Quantcast
Environmental News for a Healthier Planet and Life

Trump Administration to Allow Logging in Pristine National Forest

Politics
Trump Administration to Allow Logging in Pristine National Forest
A black bear cub climbs a tree at Tongass National Forest in Alaska. sarkophoto / iStock / Getty Images Plus

America's largest national forest, Tongass National Forest in Alaska, will be opened up to logging and road construction after the Trump administration finalizes its plans to open up the forest on Friday, according to The New York Times.


The plans to open up the forest to logging have been in the works for years. In March, the Trump administration faced a setback when a federal judge halted plans to open 1.8 million acres to logging and road building because the administration had failed to evaluate the environmental impact fully, as EcoWatch reported at the time.

The roughly 9 million acres that the administration wants to open up now have been protected since the 2001 by the Roadless Area Conservation Rule, or Roadless Rule, which prohibits construction in nationally protected wild areas, according to The Guardian. The U.S Forest Service is expected to release a full environmental impact statement later on Friday, saying that lifting the rule will not damage the 16.7 million-acre temperate rainforest in southeast Alaska. The administration will consequently revoke the Roadless Rule and move forward with plans to lease the land for logging.

Aerial view of the Tongass National Forest. Alan Wu / Flickr / CC BY-SA 2.0


The drive to open up Tongass National Forest to logging, as well as energy and mineral exploration, started in 2018 when Alaska's Governor Bill Walker asked the federal government to consider removing protections for the forest. While Alaska's senators have supported the idea, environmental advocates have criticized it, according to the AP.

The U.S. Forest Service evaluated several plans, including more moderate ones that would maintain protections for 80 percent of the forest and another that would have opened up logging and road construction to 2.3 million acres. The Forest Service, however, decided to fully remove the Roadless Rule protections and open 9 million acres to developers and loggers, according to a statement from the Department of Agriculture, as The New York Times reported.

"This administration has opted to take the road well traveled by continuing to spend tens of millions of dollars every year to expand logging roads for a dying old-growth timber industry," said Andy Moderow, a director for the Alaska Wilderness League, in a statement, as The Guardian reported. "This is bad for people, bad for a sustainable economy and bad for wildlife."

Earthjustice, an environmental legal-advocacy group that successfully stopped development in Tongass in March, said it would fight the plan in the courts. Katie Glover, an attorney for Earthjustice, said, "We will use every tool available to continue defending this majestic and irreplaceable national forest," as the AP reported.

Scientists have also criticized the plan, saying that Tongass is one of the world's largest carbon sinks, absorbing nearly 8 percent of the greenhouse gas pollution that the U.S. emits. Scientists also note that cutting down the old growth trees will put trapped greenhouse gases back into the atmosphere, which is particularly imprudent when the world is grappling with increasingly severe heat waves and wildfires triggered by the climate crisis, as The New York Times reported.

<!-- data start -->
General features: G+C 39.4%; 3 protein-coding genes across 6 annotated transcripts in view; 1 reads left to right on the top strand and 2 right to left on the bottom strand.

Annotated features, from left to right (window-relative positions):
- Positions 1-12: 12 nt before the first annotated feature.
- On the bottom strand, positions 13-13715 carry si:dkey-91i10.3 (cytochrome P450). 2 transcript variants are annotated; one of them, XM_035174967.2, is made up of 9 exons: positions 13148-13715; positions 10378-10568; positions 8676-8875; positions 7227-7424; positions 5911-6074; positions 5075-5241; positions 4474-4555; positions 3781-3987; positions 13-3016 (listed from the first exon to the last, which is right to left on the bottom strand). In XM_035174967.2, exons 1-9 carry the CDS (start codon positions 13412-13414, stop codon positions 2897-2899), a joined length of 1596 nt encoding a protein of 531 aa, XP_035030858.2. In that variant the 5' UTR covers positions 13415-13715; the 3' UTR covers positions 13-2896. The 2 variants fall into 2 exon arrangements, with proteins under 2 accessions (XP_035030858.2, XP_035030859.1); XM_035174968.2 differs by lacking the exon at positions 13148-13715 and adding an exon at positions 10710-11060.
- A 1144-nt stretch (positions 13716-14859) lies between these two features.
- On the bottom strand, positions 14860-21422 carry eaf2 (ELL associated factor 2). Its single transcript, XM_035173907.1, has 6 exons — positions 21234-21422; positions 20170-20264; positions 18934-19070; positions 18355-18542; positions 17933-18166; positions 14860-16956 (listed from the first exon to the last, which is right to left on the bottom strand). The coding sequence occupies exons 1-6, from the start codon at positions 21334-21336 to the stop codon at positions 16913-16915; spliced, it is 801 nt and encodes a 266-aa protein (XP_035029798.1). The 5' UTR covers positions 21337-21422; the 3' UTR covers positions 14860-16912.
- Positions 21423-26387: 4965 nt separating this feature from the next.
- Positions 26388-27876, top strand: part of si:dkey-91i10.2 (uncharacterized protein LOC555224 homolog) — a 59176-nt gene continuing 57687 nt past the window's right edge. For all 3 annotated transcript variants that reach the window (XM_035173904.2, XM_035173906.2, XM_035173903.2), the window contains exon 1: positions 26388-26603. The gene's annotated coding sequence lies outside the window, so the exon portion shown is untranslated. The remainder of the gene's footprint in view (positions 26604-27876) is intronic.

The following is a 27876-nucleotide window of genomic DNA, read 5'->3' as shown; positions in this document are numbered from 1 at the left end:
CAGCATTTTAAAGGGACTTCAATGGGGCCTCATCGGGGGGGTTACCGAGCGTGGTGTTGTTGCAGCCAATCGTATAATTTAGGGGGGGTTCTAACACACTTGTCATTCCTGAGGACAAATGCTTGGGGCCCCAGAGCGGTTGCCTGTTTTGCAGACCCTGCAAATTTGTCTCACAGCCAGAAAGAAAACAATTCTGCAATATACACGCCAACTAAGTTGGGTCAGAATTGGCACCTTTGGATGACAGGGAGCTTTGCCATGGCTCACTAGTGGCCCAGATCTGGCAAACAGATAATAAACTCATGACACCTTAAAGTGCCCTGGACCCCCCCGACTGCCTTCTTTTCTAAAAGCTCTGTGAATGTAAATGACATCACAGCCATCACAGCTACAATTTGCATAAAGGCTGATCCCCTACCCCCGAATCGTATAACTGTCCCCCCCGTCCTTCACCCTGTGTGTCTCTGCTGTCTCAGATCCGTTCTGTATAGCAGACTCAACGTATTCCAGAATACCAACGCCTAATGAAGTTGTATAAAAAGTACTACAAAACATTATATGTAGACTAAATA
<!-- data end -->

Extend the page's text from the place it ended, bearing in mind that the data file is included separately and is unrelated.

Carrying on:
"The Forest Service's environmental impact statement is junk science on assessing the impacts of releasing the carbon," said Dominick DellaSala, chief scientist and president of Geos Institute, a nonprofit organization that studies climate change, to The New York Times. "They are saying that the carbon that would be released by logging the timber is insignificant. There's no science that supports their analysis."

That sentiment was echoed by Randi Spivak, public lands director at the Center for Biological Diversity, who vowed to fight the lifting of the Roadless Rule, as the AP reported. She said in a statement that the new plan will pour "gasoline on the inferno of climate change. These towering ancient trees take enormous amounts of carbon out of the air and we need them now more than ever. We'll do everything possible to keep these magnificent giants standing for centuries to come."

Sunrise over planet Earth. Elements of this image furnished by NASA. Elen11 / iStock / Getty Images Plus

On Thursday, April 22, the world will celebrate Earth Day, the largest non-religious holiday on the globe.

Read More Show Less
EcoWatch Daily Newsletter
NASA has teamed up with non-profit Carbon Mapper to help pinpoint greenhouse gas sources. aapsky / Getty Images

NASA is teaming up with an innovative non-profit to hunt for greenhouse gas super-emitters responsible for the climate crisis.

Read More Show Less
Trending
schnuddel / iStock / Getty Images Plus

By Jenna McGuire

Commonly used herbicides across the U.S. contain highly toxic undisclosed "inert" ingredients that are lethal to bumblebees, according to a new study published Friday in the Journal of Applied Ecology.

Read More Show Less
A warming climate can lead to lake stratification, including toxic algal blooms. UpdogDesigns / Getty Images

By Ayesha Tandon

New research shows that lake "stratification periods" – a seasonal separation of water into layers – will last longer in a warmer climate.

Read More Show Less
A view of Lake Powell from Romana Mesa, Utah, on Sept. 8, 2018. DEA / S. AMANTINI / Contributor / Getty Images

By Robert Glennon

Interstate water disputes are as American as apple pie. States often think a neighboring state is using more than its fair share from a river, lake or aquifer that crosses borders.

Read More Show Less